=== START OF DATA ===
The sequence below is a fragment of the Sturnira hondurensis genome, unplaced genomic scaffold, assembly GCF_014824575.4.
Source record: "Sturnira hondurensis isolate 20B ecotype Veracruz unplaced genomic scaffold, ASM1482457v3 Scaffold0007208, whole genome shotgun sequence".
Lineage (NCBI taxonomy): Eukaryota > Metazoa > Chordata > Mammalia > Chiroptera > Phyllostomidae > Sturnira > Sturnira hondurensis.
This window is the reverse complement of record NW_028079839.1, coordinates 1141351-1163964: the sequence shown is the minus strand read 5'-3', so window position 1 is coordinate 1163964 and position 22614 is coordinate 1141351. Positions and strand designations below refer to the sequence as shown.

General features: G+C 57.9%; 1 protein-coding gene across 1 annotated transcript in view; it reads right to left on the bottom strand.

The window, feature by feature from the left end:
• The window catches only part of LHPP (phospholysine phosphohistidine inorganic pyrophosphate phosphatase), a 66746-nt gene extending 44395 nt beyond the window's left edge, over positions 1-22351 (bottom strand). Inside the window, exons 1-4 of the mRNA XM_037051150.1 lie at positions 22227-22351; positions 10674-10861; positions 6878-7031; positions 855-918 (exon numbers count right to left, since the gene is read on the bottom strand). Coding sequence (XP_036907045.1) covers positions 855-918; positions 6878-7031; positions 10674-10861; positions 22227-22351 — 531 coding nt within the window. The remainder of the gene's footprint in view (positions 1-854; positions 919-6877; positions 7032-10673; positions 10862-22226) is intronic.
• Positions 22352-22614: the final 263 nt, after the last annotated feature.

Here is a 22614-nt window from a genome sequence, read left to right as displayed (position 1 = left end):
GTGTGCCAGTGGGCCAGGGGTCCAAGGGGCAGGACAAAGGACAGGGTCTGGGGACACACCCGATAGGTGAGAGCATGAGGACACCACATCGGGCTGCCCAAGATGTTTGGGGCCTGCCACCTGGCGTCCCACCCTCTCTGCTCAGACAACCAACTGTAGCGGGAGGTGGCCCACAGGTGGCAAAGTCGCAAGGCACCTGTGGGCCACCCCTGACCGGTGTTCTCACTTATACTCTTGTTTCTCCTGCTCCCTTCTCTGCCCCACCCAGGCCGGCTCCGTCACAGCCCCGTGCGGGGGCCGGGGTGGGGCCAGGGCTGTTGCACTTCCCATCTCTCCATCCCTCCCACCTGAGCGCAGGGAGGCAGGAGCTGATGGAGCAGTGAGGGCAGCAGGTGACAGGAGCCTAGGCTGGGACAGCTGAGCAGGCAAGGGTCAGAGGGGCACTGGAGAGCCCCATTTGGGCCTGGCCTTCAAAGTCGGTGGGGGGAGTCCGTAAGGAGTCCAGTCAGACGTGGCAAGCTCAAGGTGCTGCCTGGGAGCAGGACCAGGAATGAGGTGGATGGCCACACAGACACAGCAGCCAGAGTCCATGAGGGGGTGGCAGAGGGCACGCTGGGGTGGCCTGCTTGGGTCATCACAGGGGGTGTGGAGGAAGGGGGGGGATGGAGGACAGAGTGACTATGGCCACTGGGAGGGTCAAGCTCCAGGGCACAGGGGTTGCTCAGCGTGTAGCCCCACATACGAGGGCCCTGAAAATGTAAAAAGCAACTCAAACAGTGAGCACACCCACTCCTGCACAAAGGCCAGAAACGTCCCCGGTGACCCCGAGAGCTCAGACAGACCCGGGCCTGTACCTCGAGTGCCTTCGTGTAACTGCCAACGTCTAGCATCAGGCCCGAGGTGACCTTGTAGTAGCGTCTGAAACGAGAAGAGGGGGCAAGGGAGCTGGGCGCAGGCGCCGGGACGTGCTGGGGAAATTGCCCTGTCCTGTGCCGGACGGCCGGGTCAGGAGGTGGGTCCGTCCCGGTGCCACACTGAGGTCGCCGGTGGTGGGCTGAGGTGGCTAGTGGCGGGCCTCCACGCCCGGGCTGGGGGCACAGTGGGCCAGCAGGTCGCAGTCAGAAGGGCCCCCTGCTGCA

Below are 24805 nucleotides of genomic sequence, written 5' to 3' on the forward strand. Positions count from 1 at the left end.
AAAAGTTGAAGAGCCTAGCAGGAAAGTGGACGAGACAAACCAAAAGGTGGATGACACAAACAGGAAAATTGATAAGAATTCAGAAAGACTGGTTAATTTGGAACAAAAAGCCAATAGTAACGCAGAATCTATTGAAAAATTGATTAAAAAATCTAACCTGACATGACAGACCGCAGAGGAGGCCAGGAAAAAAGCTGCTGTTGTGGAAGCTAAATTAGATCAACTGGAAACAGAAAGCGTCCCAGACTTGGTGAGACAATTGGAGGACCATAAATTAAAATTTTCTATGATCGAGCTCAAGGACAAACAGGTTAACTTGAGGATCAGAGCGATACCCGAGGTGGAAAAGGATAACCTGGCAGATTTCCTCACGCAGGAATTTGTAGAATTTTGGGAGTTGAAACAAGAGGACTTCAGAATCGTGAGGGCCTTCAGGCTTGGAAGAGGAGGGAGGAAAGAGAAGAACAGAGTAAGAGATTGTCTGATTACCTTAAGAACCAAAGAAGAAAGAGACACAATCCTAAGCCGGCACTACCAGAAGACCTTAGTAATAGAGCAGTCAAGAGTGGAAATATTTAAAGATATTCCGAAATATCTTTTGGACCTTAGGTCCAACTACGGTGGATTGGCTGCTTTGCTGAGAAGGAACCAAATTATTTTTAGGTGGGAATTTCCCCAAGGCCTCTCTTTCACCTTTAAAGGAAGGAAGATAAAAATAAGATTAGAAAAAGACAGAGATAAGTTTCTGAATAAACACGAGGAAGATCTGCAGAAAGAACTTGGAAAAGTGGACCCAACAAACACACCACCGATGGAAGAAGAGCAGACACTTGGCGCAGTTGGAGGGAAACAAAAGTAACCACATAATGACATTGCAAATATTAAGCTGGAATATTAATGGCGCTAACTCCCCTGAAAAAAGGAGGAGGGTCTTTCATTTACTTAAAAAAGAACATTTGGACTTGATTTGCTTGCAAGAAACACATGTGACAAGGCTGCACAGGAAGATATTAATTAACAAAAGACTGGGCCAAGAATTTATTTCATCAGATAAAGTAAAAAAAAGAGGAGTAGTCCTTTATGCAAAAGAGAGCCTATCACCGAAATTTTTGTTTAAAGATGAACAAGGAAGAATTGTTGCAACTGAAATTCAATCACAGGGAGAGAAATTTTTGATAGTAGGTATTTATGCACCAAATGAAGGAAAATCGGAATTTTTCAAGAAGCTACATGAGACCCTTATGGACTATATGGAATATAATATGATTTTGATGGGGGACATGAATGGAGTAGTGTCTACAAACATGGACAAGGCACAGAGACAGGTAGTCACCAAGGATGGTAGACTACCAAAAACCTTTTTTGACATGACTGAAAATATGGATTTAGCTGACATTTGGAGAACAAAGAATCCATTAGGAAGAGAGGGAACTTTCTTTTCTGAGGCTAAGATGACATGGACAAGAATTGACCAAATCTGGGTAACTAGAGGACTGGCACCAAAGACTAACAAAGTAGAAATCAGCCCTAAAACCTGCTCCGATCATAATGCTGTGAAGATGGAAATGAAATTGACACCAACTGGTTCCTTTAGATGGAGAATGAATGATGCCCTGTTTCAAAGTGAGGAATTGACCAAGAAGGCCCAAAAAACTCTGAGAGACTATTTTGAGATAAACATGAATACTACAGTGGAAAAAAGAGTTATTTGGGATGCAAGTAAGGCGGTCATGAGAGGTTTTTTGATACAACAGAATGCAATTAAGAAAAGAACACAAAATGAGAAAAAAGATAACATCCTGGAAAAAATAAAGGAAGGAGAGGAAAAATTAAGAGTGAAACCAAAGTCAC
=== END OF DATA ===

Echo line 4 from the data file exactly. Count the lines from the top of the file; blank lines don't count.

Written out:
This window is the reverse complement of record NW_028079839.1, coordinates 1141351-1163964: the sequence shown is the minus strand read 5'-3', so window position 1 is coordinate 1163964 and position 22614 is coordinate 1141351. Positions and strand designations below refer to the sequence as shown.